Lot #1
Thomas Jefferson Autograph Letter Signed as President

President Jefferson relays a 'confidential' message to his VP, George Clinton, the "President of the Senate"

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Estimate: $15000+


President Jefferson relays a 'confidential' message to his VP, George Clinton, the "President of the Senate"

ALS as president signed “Th: Jefferson,” one page, 7.75 x 9.5, March 22, 1808. Addressed from Washington, a handwritten letter marked “Private” and sent to the “President of the Senate,” his vice president, George Clinton. The letter, in full: “I inclose two messages, the one public the other confidential, with their respective documents, under separate covers. Those of the Confidential message consist only of such passages or articles as, being improper for publication, have been stricken out of the papers of the other. it is probable therefore that both may be better understood by being read alternately, taking up each separate article of the Confidential papers when the reader arrives at the corresponding part of the public ones from which it has been stricken out, and to which it is a supplement. this is rendered easy by references. should this course of reading be adopted, the whole will of course be [sic] to be read with closed doors, altho' the public bundle may be afterwards printed. the reasons for this arrangement are explained in the Confidential message." In very good to fine condition, with some light creasing, and staining to the upper right corner. Presented with a custom cloth-bound folder with gilt-lettered front and spine.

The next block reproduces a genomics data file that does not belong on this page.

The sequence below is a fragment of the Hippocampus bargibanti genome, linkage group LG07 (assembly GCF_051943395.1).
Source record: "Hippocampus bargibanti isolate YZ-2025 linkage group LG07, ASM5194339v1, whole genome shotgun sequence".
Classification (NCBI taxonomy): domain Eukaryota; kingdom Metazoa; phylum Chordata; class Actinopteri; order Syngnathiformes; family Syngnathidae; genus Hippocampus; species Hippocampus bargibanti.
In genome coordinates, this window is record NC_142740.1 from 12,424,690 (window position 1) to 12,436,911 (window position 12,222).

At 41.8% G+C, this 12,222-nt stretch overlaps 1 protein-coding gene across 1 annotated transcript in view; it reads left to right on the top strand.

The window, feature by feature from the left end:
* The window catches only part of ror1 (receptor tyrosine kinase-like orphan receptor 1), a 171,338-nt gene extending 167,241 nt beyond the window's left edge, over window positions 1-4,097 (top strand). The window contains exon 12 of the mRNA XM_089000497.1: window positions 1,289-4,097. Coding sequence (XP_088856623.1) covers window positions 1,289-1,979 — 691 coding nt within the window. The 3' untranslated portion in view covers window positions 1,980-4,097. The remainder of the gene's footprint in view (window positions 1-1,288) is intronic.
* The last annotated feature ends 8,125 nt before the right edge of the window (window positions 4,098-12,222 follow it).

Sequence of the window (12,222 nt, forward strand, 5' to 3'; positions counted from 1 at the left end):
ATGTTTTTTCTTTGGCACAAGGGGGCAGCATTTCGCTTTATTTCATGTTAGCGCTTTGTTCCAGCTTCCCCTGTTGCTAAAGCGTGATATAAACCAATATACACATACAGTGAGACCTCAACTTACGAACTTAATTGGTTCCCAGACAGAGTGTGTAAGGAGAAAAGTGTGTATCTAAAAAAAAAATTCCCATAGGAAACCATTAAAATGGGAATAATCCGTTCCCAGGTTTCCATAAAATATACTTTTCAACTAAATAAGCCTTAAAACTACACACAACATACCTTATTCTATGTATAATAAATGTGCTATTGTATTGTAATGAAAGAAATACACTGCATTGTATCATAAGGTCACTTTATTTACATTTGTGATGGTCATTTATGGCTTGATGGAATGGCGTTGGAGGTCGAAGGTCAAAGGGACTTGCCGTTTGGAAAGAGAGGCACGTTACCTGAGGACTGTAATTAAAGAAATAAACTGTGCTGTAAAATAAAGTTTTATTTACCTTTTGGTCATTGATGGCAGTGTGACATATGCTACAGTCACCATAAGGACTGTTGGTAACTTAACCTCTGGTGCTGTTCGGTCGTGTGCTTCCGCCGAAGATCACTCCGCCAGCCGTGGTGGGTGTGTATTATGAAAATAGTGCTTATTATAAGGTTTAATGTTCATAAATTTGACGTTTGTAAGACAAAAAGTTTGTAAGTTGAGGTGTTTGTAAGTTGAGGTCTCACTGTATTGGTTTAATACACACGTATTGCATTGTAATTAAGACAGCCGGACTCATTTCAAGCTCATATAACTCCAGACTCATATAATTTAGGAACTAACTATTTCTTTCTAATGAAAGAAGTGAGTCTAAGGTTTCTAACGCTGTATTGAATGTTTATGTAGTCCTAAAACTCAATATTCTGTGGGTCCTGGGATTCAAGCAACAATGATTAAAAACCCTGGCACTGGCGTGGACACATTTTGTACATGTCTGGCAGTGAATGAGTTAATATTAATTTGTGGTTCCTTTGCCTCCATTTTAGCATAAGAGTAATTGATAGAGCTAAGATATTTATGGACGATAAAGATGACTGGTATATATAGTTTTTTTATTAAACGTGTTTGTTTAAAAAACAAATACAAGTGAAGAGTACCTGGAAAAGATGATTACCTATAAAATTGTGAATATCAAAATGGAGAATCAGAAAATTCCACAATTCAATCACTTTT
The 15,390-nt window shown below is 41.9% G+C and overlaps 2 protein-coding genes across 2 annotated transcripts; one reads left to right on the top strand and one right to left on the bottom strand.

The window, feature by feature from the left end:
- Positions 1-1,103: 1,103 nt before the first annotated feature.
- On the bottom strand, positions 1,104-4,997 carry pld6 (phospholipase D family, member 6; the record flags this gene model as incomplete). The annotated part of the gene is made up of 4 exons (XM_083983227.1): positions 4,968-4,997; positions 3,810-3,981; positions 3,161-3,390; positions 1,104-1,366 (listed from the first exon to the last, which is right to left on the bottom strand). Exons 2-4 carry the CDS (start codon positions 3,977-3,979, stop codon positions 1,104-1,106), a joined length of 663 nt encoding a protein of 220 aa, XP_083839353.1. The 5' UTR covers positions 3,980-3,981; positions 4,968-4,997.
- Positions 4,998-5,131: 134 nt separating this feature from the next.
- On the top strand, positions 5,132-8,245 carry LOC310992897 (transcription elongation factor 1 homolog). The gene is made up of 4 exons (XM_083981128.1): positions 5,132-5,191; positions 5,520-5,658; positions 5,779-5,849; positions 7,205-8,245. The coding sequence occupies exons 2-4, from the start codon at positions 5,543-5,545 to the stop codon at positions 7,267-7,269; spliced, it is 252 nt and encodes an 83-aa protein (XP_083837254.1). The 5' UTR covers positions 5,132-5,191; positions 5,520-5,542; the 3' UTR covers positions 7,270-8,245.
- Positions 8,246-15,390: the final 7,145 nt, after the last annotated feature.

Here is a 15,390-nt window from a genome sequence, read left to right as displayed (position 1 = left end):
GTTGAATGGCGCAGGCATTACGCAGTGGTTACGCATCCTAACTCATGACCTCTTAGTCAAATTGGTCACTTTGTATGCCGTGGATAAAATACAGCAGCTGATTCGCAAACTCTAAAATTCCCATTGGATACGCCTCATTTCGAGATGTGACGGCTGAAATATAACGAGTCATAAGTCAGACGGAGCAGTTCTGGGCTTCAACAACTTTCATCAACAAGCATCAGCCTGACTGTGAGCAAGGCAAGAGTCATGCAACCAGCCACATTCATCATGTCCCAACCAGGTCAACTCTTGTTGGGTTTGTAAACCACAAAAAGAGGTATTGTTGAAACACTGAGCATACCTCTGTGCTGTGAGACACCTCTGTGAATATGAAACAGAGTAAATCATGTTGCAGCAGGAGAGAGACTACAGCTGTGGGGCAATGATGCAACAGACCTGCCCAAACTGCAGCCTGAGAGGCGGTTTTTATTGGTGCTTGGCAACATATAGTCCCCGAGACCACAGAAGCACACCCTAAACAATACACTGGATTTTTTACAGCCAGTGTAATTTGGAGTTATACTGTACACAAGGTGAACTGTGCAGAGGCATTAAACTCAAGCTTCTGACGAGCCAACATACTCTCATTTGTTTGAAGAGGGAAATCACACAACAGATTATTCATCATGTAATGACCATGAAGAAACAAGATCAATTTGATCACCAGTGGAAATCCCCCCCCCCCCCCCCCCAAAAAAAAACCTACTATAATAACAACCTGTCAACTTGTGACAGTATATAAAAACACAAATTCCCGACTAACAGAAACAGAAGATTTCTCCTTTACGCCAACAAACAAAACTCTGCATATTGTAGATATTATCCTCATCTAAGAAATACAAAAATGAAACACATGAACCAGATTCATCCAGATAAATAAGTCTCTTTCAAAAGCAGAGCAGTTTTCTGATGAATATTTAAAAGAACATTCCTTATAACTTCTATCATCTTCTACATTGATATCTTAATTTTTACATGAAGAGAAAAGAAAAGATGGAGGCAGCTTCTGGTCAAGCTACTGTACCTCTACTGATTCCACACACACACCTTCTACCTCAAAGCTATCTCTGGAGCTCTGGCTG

In the years following the Revolutionary War, the young United States held claim to neutral shipping rights while at sea. In 1803, Britain and France went to war, with America caught squarely in the middle. By 1807, both powers had outlawed American trade with their opponent. In addition, British naval ships continuously seized American cargo ships and pressed their crews into serving the Royal Navy. In an effort to counteract this, President Thomas Jefferson, through his Democratic-Republicans in Congress, placed an embargo on American shipping in December 1807 intended to halt the interference of the two European powers, but only managed to wreck the American economy.

In an effort to repair the damage, Jefferson attempted to negotiate a treaty with the British, as laid forth in the letter to Congress mentioned above, also dated March 22, 1808, but it was all for naught. In the end, Jefferson repealed the Embargo Act shortly before leaving office in March 1809.

Auction Info

  • Auction Title: Fine Autograph and Artifacts
  • Dates: #635 - Ended May 11, 2022

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